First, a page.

Superstars, Sherlock Holmes and a Brooklyn attorney: movies

Seeing the recent TV presentation of JESUS CHRIST, SUPERSTAR (2018) on TV proves Ethan Mordden’s point that hearing a cast album is not the same as a live show. Although I’ve listened to the album dozens of times, I was really surprised how fast the early scenes before Jesus’ capture move. And I couldn’t tell just from listening how effective Judas’ suicide and Jesus’ ascension were onstage. That aside, the show was fantastic, full of energy, great songs and great voices as we watch the end of Jesus’ ministry in a grimy urban Jerusalem (if I’d had time, I’d have watched Godspell as a double bill for its more upbeat Urban Jesus). With John Legend as the Superstar, Brandon Victor Dixon of Hamilton as Judas, Sara Bareilles as Mary Magdalene and Alice Cooper a rather uninspired Herod. “Always knew that I’d be an apostle/Knew that I could make it if I tried/Then when we retire, we can write the gospels/So they’ll still talk about us when we’ve died.”

For a more flesh and blood superstar, we have Joaquin Phoenix as a young Johnny Cash in WALK THE LINE (2005), playing opposite Reese Witherspoon as June Carter Cash. While the leads are powerful and the movie is well-executed, as TYG pointed out, it recycles the same cliches as countless other musical biopics (the struggle to make it, the struggle to survive fame, drink and cheating, and being saved by the love of a good woman). Watchable, but I’m not sorry I gave it a pass when it was in theaters.“Tell me, what’s the one song you would like to sing to him?”

YOUNG SHERLOCK HOLMES (1985) is the story of how Holmes and Watson met as boarding school teens, discovers a sinister serial killing in the neighborhood and ultimately unmask teacher Antony Higgins (who later played Holmes himself in 1994 Baker Street) as the leader of an Egyptian death cult. This comes off too much a kids’ film and not enough a Young Holmes movie — I could have done without the wacky comedy of the experimental flying machine, and the school could as easily be Hogwarts (see the plucky but poor students triumph over the snobs!). Nor does it help that the cult come off as unreasonable opposing English rule as the natives in, say, 1940’s Drums of Fu Manchu (to say nothing of being led by the very non-Egyptian Higgins). And while the hallucinatory F/X still look god, they’re not terribly fresh. “A mere fluctuation in character is hardly grounds for an investigation.”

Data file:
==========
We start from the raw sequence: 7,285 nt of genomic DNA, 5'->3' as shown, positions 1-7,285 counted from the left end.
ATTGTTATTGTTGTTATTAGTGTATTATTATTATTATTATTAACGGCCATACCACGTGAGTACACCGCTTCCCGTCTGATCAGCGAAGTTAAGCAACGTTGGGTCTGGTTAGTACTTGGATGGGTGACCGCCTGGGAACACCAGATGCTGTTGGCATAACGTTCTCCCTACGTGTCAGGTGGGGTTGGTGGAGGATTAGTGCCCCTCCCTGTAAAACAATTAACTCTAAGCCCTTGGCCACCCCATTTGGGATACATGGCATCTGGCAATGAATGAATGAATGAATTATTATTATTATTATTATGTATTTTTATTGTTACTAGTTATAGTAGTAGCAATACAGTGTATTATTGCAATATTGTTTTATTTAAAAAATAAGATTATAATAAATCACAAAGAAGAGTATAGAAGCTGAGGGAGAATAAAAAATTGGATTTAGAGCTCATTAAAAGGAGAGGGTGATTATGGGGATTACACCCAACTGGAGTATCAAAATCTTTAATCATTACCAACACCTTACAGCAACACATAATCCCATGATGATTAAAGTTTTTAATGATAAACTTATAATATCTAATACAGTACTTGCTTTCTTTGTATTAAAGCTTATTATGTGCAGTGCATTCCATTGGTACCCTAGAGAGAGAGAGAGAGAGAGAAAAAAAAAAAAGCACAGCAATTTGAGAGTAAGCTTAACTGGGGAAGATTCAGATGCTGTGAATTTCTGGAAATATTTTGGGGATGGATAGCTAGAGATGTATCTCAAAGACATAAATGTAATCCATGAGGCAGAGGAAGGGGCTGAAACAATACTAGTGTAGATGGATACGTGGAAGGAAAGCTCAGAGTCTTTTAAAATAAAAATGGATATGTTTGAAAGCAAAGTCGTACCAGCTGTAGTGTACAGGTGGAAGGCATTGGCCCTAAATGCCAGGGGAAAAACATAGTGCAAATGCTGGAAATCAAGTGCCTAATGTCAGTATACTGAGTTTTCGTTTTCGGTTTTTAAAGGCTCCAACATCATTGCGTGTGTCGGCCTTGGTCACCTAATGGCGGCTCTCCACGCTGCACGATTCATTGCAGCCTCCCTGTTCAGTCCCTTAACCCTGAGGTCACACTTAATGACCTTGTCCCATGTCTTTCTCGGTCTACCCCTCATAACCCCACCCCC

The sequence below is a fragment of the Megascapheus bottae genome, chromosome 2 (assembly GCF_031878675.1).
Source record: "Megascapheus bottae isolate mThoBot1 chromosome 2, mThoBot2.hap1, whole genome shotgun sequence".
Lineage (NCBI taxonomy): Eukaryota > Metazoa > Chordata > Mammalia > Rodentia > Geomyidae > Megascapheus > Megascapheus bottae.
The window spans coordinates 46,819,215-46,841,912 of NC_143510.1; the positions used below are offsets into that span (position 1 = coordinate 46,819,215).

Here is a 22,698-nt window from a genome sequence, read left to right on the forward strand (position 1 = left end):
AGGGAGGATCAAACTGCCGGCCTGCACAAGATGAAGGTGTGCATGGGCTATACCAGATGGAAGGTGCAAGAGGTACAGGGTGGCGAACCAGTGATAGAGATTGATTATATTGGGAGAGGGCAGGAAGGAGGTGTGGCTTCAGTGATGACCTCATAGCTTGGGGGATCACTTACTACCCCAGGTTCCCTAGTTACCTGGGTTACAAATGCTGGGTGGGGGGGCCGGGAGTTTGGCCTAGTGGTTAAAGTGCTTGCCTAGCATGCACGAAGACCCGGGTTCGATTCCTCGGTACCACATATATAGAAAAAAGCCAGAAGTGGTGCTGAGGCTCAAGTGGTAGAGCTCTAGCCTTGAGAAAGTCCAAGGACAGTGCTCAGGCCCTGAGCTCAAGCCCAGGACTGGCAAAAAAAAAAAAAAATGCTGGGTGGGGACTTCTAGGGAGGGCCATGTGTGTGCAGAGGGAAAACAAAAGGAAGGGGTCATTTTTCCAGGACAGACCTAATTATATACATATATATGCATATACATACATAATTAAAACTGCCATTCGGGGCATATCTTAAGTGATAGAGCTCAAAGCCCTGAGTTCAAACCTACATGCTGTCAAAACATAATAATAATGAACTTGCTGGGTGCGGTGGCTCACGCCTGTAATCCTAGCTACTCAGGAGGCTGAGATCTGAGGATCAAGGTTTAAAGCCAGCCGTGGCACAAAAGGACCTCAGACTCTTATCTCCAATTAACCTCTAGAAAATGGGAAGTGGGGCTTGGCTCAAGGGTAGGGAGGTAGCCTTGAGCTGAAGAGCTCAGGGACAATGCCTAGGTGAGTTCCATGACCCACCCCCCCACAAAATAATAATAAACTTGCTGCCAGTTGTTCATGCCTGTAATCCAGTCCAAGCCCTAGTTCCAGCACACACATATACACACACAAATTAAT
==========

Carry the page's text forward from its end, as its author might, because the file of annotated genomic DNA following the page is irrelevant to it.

Because the murder method in Young Sherlock Holmes involves driving men to suicide, I turned for a double-bill to THE SPIDER WOMAN (1943) which uses the same idea to much more effect. One of the best of the Rathbone Holmes, with Gale Sondergaard as a cunning, formidable foe and incorporating elements from multiple Doyle stories. The only thing that stops it being perfect is the unsatisfying death trap Sondergaard sets for Holmes at the climax. Still, well worth seeing. “Nature provides the means — the Spider Woman merely uses it.”

MY COUSIN VINNIE (1992) is, of course, the legal comedy in which rookie Big Apple attorney Joe Pesci (“Nah, I didn’t pass the bar on my second time either.”) comes to the aid of two “youts” accused of murder in a small Alabama town, only to discover he can’t save them without insight from spitfire fiancee and ace mechanic Marisa Tomei. Very funny (TYG, watching for the first time, enjoyed it too) and very well cast, with Fred Gwynne as the straight-man judge, Lane Smith as the prosecutor, Ralph Macchio as one of the ill-fated kids and Austin Pendleton as a stuttering public defender. This one was a pleasure to rewatch. “I’ll do my best to make it a simple in-and-out procedure.”

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4 responses to “Superstars, Sherlock Holmes and a Brooklyn attorney: movies

  1. Pingback: Are monarchy and age differences becoming problematic? | Fraser Sherman's Blog

  2. Zosimus the Heathen

    I’ll admit I quite liked Young Sherlock Holmes when I first saw it (way back in 1987) though that may be because I was a child at the time (as you say, it’s probably a kid’s film), and also the fact that the “Young [X]” formula seemed much more original at the time (although in hindsight, movies utilizing that formula were probably far from new even back in the ’80s). Rewatching the movie in my late 20s, I found I still enjoyed it, though that’s not unusual for me – it’s amazing how little my impressions of a lot of films have changed with repeat viewings, even when those viewings are decades apart. One of the hallucination scenes from YSH *did* give me a very sleepness night after my first viewing of that movie, though: namely, the scene where Elizabeth imagines herself falling into an open grave and then having her deceased grandfather bury her alive. While that was bad enough, the thing that *really* terrified me about that scene was seeing a bunch of laughing ghouls chiselling her epitaph – I only hope her actual death at the end of the film was a lot less traumatic!

    My Cousin Vinnie is indeed a good film, and one I only saw for the first time myself last year! What made me curious about that one was hearing that, despite being a comedy, it’s actually one of the more accurate films out there when it comes to depicting what goes on in a courtroom.

    • The excellent book on trial films Reel Justice rates it very well.
      Good point about YSH–Young Fictional Character did start becoming its own genre in the 1980s (I remember the Flintstone Kids and A Pup Called Scooby Doo from TV in that decade).

  3. But yes, it does go back a lot further–Superboy had been introduced by the late 1940s, for instance.

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